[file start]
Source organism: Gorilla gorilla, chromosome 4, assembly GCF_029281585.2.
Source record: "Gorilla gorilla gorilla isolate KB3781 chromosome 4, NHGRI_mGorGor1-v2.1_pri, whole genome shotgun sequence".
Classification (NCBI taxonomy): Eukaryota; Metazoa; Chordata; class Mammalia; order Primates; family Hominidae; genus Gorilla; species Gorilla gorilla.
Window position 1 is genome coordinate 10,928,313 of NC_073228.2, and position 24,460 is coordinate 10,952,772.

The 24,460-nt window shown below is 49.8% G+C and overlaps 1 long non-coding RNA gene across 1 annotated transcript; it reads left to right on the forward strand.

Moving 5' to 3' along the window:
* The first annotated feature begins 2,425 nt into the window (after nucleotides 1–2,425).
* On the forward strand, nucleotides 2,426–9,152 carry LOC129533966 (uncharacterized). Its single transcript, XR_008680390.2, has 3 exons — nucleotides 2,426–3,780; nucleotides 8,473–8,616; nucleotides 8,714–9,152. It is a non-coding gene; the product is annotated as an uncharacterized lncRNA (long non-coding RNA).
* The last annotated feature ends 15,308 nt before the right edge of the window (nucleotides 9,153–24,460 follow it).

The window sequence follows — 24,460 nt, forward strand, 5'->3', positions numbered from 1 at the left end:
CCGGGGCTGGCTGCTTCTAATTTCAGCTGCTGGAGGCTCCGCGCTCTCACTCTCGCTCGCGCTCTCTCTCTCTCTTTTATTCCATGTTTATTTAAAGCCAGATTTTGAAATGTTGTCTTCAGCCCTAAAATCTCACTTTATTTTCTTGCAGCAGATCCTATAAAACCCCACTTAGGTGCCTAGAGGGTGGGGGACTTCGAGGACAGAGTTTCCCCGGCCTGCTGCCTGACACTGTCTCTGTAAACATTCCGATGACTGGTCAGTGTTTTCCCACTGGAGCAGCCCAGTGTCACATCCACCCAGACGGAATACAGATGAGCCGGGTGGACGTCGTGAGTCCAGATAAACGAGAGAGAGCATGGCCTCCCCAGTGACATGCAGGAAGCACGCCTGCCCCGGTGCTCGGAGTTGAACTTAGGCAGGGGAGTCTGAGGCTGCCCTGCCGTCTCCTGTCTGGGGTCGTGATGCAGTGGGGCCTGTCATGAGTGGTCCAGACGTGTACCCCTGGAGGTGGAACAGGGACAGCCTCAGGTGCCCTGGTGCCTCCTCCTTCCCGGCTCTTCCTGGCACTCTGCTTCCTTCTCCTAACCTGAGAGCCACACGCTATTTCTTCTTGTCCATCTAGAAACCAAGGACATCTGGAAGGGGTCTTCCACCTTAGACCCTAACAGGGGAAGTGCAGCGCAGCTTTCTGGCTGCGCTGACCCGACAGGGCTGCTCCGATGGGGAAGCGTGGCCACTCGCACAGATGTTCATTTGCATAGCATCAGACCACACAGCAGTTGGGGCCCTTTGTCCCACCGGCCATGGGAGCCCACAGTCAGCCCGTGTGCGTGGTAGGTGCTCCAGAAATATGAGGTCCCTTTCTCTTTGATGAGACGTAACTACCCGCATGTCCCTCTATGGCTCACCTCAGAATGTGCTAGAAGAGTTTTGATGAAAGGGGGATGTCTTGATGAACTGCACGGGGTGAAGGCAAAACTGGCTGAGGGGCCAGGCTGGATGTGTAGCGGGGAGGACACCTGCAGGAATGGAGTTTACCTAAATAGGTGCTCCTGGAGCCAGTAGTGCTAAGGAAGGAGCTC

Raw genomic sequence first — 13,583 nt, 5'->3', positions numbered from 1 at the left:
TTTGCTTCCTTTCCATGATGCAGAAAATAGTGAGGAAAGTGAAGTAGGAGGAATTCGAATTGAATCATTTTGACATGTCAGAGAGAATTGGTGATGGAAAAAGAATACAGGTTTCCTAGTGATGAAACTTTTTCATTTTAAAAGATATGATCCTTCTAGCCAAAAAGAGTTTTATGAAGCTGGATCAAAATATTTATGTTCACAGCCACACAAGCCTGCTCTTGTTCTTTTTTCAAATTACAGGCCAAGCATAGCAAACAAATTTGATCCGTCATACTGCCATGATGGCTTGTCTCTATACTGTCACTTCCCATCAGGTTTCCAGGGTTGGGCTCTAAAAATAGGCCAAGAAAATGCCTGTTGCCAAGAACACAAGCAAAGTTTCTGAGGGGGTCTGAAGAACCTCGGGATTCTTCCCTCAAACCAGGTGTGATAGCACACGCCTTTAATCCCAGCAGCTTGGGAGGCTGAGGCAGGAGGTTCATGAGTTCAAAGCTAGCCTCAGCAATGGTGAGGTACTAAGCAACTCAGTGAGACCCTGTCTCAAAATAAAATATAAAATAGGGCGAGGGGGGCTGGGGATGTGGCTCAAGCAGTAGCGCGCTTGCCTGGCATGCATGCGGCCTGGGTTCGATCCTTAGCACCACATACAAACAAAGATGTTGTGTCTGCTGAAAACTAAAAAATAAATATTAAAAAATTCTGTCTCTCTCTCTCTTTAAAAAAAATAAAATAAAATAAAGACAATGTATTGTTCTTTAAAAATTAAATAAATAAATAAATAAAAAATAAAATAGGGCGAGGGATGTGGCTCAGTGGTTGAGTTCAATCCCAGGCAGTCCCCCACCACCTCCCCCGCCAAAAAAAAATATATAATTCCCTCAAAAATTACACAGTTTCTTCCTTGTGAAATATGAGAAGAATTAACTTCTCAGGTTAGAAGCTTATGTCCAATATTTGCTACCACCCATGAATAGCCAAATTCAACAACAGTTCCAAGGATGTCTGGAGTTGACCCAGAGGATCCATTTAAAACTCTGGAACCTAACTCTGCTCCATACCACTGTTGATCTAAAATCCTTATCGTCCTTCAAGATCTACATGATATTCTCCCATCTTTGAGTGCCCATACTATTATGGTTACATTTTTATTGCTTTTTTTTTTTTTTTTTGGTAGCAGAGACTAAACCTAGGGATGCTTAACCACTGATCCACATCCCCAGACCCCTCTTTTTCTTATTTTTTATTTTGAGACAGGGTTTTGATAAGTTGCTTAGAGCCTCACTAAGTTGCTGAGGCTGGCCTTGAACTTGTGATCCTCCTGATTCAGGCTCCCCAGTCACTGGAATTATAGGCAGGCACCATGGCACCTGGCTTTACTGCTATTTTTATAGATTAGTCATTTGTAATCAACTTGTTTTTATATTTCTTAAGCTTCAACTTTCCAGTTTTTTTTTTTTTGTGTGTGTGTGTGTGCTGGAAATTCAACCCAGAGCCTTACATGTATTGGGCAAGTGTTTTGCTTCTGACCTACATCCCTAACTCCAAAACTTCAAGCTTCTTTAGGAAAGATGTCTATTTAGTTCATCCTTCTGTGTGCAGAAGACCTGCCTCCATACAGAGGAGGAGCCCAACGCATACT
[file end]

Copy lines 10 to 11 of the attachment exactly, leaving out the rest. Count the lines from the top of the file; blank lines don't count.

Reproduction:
The window sequence follows — 24,460 nt, forward strand, 5'->3', positions numbered from 1 at the left end:
CCGGGGCTGGCTGCTTCTAATTTCAGCTGCTGGAGGCTCCGCGCTCTCACTCTCGCTCGCGCTCTCTCTCTCTCTTTTATTCCATGTTTATTTAAAGCCAGATTTTGAAATGTTGTCTTCAGCCCTAAAATCTCACTTTATTTTCTTGCAGCAGATCCTATAAAACCCCACTTAGGTGCCTAGAGGGTGGGGGACTTCGAGGACAGAGTTTCCCCGGCCTGCTGCCTGACACTGTCTCTGTAAACATTCCGATGACTGGTCAGTGTTTTCCCACTGGAGCAGCCCAGTGTCACATCCACCCAGACGGAATACAGATGAGCCGGGTGGACGTCGTGAGTCCAGATAAACGAGAGAGAGCATGGCCTCCCCAGTGACATGCAGGAAGCACGCCTGCCCCGGTGCTCGGAGTTGAACTTAGGCAGGGGAGTCTGAGGCTGCCCTGCCGTCTCCTGTCTGGGGTCGTGATGCAGTGGGGCCTGTCATGAGTGGTCCAGACGTGTACCCCTGGAGGTGGAACAGGGACAGCCTCAGGTGCCCTGGTGCCTCCTCCTTCCCGGCTCTTCCTGGCACTCTGCTTCCTTCTCCTAACCTGAGAGCCACACGCTATTTCTTCTTGTCCATCTAGAAACCAAGGACATCTGGAAGGGGTCTTCCACCTTAGACCCTAACAGGGGAAGTGCAGCGCAGCTTTCTGGCTGCGCTGACCCGACAGGGCTGCTCCGATGGGGAAGCGTGGCCACTCGCACAGATGTTCATTTGCATAGCATCAGACCACACAGCAGTTGGGGCCCTTTGTCCCACCGGCCATGGGAGCCCACAGTCAGCCCGTGTGCGTGGTAGGTGCTCCAGAAATATGAGGTCCCTTTCTCTTTGATGAGACGTAACTACCCGCATGTCCCTCTATGGCTCACCTCAGAATGTGCTAGAAGAGTTTTGATGAAAGGGGGATGTCTTGATGAACTGCACGGGGTGAAGGCAAAACTGGCTGAGGGGCCAGGCTGGATGTGTAGCGGGGAGGACACCTGCAGGAATGGAGTTTACCTAAATAGGTGCTCCTGGAGCCAGTAGTGCTAAGGAAGGAGCTC